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Can Fruit Prevent Diabetes and Diabetes Complications?

June 29, 2019

Cutting out sugar is typically high on the list of healthy eating choices. It’s been linked to a number of health problems and can actually increase the risk of getting diabetes. So, it’s particularly surprising to find out that fruit can be one of the best choices for avoiding diabetes and its complications.


Benefits of Fruits


A study of over half a million Chinese adults found that people without diabetes who ate fresh fruit each day had a 12% lower risk of developing diabetes than people who didn’t eat fresh fruit regularly. The study also found that people who already had diabetes had a 17% lower risk of dying and 13-28% lower risk of complications like strokes, eye disease, and kidney disease.


The study didn’t look into why the sugar in fruit has these positive effects, but there are a few potential reasons. One reason might be that the sugars in fruit get processed differently in the body than the processed sugars found in sodas and candy, leading to beneficial health effects like a slightly lowered blood sugar level. Another reason could be that fruits have lots of fiber, minerals, and antioxidants that help your metabolism and gut microbiome function.

Types of Fruit to Eat


Any type of fruit helps, but some work slightly better than others. Fruits that your body can digest and absorb more slowly – like apples, oranges, pears, and berries – tend to have more beneficial effects and do a slightly better job of preventing diabetes. These are called “low glycaemic index” foods.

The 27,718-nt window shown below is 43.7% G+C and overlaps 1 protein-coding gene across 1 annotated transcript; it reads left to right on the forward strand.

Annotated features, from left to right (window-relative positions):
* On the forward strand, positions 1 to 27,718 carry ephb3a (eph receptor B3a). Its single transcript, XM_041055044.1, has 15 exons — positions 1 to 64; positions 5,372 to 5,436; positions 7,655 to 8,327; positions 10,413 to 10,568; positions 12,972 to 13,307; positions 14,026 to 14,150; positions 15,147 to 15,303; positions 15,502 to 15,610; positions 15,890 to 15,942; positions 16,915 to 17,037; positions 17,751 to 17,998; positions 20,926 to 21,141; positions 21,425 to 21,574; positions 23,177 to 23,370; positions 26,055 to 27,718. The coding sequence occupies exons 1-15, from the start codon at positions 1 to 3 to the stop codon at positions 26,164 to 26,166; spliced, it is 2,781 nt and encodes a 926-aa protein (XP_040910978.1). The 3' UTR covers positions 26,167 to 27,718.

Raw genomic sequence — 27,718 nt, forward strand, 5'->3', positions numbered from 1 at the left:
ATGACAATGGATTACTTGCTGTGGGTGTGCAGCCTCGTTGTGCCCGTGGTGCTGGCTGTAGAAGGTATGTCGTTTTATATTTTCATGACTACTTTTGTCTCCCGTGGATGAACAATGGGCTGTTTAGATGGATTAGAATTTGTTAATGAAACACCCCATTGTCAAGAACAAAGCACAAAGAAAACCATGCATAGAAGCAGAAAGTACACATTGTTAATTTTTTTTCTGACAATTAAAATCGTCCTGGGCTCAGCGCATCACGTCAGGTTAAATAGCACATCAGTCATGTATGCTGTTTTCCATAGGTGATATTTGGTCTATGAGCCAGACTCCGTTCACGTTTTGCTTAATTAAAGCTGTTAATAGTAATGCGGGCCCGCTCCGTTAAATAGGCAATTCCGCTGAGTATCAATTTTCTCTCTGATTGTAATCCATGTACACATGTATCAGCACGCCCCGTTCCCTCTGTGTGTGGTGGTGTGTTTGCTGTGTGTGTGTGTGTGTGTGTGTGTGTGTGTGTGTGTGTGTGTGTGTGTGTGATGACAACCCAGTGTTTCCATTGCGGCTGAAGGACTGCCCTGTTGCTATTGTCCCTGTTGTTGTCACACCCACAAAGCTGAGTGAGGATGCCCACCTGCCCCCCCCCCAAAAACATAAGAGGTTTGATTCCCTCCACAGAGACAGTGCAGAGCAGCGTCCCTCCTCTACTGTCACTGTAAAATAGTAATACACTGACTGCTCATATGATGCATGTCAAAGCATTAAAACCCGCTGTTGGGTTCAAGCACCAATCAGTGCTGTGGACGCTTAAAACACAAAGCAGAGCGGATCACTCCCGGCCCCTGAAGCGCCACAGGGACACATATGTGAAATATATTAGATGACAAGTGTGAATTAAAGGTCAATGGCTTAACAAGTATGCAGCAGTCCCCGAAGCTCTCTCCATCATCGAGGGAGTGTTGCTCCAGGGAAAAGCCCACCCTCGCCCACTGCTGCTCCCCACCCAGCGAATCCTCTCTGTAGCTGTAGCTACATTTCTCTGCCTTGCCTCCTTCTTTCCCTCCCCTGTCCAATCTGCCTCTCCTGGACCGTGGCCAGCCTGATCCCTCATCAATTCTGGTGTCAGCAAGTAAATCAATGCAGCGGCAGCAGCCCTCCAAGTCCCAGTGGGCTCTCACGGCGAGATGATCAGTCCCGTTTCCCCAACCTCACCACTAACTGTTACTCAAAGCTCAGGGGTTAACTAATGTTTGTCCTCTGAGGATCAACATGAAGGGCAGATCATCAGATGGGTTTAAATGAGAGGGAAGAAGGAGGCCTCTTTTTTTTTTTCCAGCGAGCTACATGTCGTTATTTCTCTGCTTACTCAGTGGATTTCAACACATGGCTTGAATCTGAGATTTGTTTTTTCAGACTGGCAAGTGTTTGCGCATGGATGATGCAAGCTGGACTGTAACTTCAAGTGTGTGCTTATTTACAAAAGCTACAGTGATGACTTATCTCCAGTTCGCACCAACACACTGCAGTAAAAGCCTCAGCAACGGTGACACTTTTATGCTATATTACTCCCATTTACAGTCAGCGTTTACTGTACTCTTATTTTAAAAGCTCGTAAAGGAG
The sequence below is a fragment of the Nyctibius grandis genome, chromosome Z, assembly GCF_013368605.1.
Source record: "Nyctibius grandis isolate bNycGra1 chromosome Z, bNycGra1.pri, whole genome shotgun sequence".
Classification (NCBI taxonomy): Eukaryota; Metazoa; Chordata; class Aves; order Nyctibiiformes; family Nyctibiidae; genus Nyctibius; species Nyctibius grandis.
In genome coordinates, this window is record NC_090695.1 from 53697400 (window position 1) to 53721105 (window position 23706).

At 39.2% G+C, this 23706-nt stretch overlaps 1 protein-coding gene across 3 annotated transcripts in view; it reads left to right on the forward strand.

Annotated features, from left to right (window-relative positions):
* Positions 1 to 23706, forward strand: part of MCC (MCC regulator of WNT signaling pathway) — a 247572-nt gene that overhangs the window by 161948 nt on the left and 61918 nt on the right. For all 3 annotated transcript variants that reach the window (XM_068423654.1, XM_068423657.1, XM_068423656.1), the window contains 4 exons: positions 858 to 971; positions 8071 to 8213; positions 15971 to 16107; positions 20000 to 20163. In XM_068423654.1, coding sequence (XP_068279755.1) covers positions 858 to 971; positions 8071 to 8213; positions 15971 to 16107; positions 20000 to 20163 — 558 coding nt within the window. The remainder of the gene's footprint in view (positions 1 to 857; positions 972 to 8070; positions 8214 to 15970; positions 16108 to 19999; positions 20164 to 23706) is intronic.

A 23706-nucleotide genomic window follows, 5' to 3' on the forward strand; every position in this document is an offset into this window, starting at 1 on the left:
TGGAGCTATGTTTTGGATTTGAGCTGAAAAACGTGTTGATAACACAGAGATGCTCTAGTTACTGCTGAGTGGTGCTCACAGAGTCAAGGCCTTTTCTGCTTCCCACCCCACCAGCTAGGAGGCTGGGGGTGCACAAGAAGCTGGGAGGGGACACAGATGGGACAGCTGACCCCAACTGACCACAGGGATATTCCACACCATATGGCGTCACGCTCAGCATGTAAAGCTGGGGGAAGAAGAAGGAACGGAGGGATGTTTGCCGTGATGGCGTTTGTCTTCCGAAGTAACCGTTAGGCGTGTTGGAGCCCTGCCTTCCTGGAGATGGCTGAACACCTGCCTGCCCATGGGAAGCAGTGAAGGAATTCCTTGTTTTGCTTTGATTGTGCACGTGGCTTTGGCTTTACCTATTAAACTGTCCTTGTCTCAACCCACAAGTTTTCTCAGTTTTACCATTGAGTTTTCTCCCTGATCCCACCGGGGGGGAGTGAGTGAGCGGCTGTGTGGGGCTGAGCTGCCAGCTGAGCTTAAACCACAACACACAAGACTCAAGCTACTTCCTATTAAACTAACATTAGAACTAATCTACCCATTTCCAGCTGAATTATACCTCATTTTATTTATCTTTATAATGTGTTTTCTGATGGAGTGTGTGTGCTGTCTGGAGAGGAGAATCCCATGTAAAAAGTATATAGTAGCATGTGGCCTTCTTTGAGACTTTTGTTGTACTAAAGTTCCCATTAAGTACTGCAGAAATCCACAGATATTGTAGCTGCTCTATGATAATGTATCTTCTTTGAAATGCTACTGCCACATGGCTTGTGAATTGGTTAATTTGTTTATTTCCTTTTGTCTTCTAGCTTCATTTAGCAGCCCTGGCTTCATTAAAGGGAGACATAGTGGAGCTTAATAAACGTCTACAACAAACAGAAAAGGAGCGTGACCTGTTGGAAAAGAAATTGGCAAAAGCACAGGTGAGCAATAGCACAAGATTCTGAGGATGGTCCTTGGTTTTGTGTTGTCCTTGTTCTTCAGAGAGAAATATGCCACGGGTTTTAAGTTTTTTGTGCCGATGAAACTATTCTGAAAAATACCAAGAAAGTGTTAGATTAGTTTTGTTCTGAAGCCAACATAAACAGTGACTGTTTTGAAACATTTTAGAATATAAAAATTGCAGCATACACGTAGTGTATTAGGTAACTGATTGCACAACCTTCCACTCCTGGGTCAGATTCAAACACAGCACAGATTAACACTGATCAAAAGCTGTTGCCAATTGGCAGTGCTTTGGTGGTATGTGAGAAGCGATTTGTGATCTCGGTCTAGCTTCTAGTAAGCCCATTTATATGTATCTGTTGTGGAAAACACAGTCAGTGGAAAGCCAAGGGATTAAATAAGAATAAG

Fruits that have a higher glycaemic index are digested and absorbed by your body quicker. These fruits include bananas, grapes, and tropical fruits like pineapple. These aren’t quite as good at preventing diabetes or related complications, but studies have confirmed that they still do lower the risk of diabetes.


“Eating fresh fruit is key to getting the benefits related to diabetes prevention.”


Fresh or Processed Fruits?


Whether it is a piece of fruit or fresh juice, make sure that there isn’t added sugar and that the food hasn’t been processed. Processed fruits can include fruits that have been canned, frozen, dried, or pre-juiced.


Though it may seem counter-intuitive to add a sweet food into your diet when you’re looking to prevent diabetes, fruits actually have proven benefits to reducing the risk of diabetes and its complications. But, of course, be sure to keep fruit consumption in check and check with your doctor before starting any nutrition program. Eating too much fruit can result in weight gain, which does increase the risk of diabetes.

Doctor Profile

Molly Maloof, MD

Physician, technologist, and entrepreneur
Head of Medical Science at Sano Intelligence
Medical advisor/strategy consultant to over 20 companies in biotechnology, digital health, nutrition, and food industries

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